Discover which UK towns and cities have the most EV chargers

As the UK edges ever closer to transitioning towards electric mobility, the total number of charging devices dotted around are increasing week on week.

New figures recently released by the Government, citing data acquired from Zap Map, have revealed some of the best locations to charge an EV by the way of volume of chargers.

The volumes represent the total number of electric charge points – of any speed – made publicly available by a local authority.

In the latest round of findings released in July, London boroughs dominated proceedings with Westminster boasting the highest total number of charging facilities.

Greater London has the biggest share of UK charging points, accounting for 31.4% of all stations, according to ZapMap.

The Department of Transport claim the number of public charge points available has risen by 38% over the last year, as the Government makes up ground on its 2030 target of having 300,000 installed.

Please note that all published figures have been sourced from Zap Map and covers 95% of publicly accessible devices. 

All information is correct at the time of original publication. The total number of devices available is subject to change. 

Top 10 towns and cities in the UK for EV chargers

  1. Westminster, London: 2,158
  2. Southwark, London: 1,726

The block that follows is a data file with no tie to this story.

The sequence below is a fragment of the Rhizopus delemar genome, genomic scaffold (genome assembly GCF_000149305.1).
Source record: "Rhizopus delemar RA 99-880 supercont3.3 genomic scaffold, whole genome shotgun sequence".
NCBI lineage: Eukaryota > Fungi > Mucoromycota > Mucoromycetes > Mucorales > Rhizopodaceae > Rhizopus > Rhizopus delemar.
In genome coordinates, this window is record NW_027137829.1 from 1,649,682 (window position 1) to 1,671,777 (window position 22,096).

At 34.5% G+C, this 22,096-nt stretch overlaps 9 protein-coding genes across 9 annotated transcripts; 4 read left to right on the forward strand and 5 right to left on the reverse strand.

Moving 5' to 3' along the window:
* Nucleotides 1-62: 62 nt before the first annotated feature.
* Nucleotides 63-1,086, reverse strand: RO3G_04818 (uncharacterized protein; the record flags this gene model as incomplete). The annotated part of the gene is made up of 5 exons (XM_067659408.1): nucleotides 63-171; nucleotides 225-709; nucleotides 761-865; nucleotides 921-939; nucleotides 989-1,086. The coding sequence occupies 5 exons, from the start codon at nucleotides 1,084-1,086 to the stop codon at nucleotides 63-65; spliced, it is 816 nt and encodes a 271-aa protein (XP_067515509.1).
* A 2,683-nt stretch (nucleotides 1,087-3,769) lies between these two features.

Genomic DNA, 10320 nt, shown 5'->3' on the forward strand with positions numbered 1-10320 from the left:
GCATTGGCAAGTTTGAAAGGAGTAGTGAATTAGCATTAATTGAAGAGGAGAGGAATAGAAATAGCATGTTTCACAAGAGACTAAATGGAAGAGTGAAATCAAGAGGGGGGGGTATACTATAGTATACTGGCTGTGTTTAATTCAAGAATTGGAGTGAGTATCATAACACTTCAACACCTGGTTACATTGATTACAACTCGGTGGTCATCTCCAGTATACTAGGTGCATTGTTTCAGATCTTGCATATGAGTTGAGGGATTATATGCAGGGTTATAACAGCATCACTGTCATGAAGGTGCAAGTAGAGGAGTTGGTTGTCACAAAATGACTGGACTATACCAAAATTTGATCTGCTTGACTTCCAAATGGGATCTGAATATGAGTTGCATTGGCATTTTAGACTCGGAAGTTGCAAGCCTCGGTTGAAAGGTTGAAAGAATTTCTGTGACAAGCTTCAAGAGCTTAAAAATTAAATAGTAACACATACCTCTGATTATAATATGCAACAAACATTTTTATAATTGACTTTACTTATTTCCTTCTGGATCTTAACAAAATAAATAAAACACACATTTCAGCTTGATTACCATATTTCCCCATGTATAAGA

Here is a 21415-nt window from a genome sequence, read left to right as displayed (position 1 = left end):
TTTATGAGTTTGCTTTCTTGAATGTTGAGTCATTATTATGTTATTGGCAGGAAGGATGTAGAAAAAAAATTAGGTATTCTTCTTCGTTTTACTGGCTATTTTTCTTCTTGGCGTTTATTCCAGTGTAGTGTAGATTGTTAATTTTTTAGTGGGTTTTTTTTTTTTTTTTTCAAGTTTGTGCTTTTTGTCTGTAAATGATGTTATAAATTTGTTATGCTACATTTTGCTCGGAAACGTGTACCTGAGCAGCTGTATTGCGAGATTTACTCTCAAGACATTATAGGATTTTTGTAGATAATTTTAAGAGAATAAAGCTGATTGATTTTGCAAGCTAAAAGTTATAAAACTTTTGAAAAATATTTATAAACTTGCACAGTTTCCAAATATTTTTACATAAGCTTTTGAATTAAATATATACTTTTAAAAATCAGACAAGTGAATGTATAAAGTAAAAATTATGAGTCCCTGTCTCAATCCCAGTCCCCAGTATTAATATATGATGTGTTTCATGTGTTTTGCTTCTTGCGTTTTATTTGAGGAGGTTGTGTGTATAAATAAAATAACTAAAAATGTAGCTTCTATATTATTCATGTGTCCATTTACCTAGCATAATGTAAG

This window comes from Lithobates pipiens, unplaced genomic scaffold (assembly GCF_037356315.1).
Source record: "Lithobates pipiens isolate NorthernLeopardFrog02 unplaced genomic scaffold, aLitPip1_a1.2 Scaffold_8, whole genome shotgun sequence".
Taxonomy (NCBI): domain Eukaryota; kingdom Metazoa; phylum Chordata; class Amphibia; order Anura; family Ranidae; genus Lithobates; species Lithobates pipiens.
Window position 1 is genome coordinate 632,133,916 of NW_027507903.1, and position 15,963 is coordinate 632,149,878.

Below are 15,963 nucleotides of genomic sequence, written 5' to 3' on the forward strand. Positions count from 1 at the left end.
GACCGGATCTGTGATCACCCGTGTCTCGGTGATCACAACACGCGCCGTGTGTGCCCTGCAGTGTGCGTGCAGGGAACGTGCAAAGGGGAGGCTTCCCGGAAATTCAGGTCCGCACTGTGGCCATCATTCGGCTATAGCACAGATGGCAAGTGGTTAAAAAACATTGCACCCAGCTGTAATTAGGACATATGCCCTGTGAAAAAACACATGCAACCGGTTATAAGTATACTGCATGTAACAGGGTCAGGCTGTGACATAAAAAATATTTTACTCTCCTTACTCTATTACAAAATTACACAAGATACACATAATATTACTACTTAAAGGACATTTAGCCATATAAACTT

3. Coventry, West Midlands: 1,223
  4. Brent, Outer London: 814
  5. Wandsworth, London: 725
  6. Kensington and Chelsea: 696
  7. Merton, Outer London: 676
  8. Hammersmith and Fulham: 599
  9. Leeds, West Yorkshire: 514
  10. Milton Keynes, South East: 504
Tesla Model 3 'frunk' with charging cables in

Top five charging locations outside of London

Excluding the likes of Coventry and Milton Keynes that feature in the top 10, here are five of the best towns and cities leading the way outside of London to charge your EV.

  1. Birmingham, West Midlands: 472
  2. Brighton and Hove, South East: 424
  3. Liverpool, Merseyside: 411
  4. Cornwall, South West: 408
  5. Glasgow City, Scotland: 342

How many rapid chargers are in there in the UK?

According to the report, there were 44,020 public chargers installed across the UK, as of 1 July 2023.

Fast chargers made up 57% (24,918) of those chargers, while rapid chargers accounted for a further 19% (8,461) of all the UK’s charging devices.

Eager to make charging more accessible for those without the ability to top up their EVs at home, 48% (21,294) of all the UK’s chargers are considered to be ‘destination chargers’.

Increasing the number of EV chargers between now and 2030 will be crucial in the Government’s plans to implement widespread adoption of electric vehicles, while minimising range anxiety and charging fears.

What is a destination charger?

A destination charger is a charging station located at a permanent address that isn’t your home. This could include your workplace or a supermarket.

Charging speeds at these locations can vary. Supermarkets are more likely to be rapid chargers, as your time there is likely to be shorter.

Workplaces are more likely to offer slower charging speeds, with drivers less constrained by time while at work.

Such is the convenience of workplace charging, having the ability to charge while you work is one of the most commonly cited reasons for choosing an electric car lease.

Mercedes-Benz EQA charger

Most popular charging network for rapid and ultra rapid charging in the UK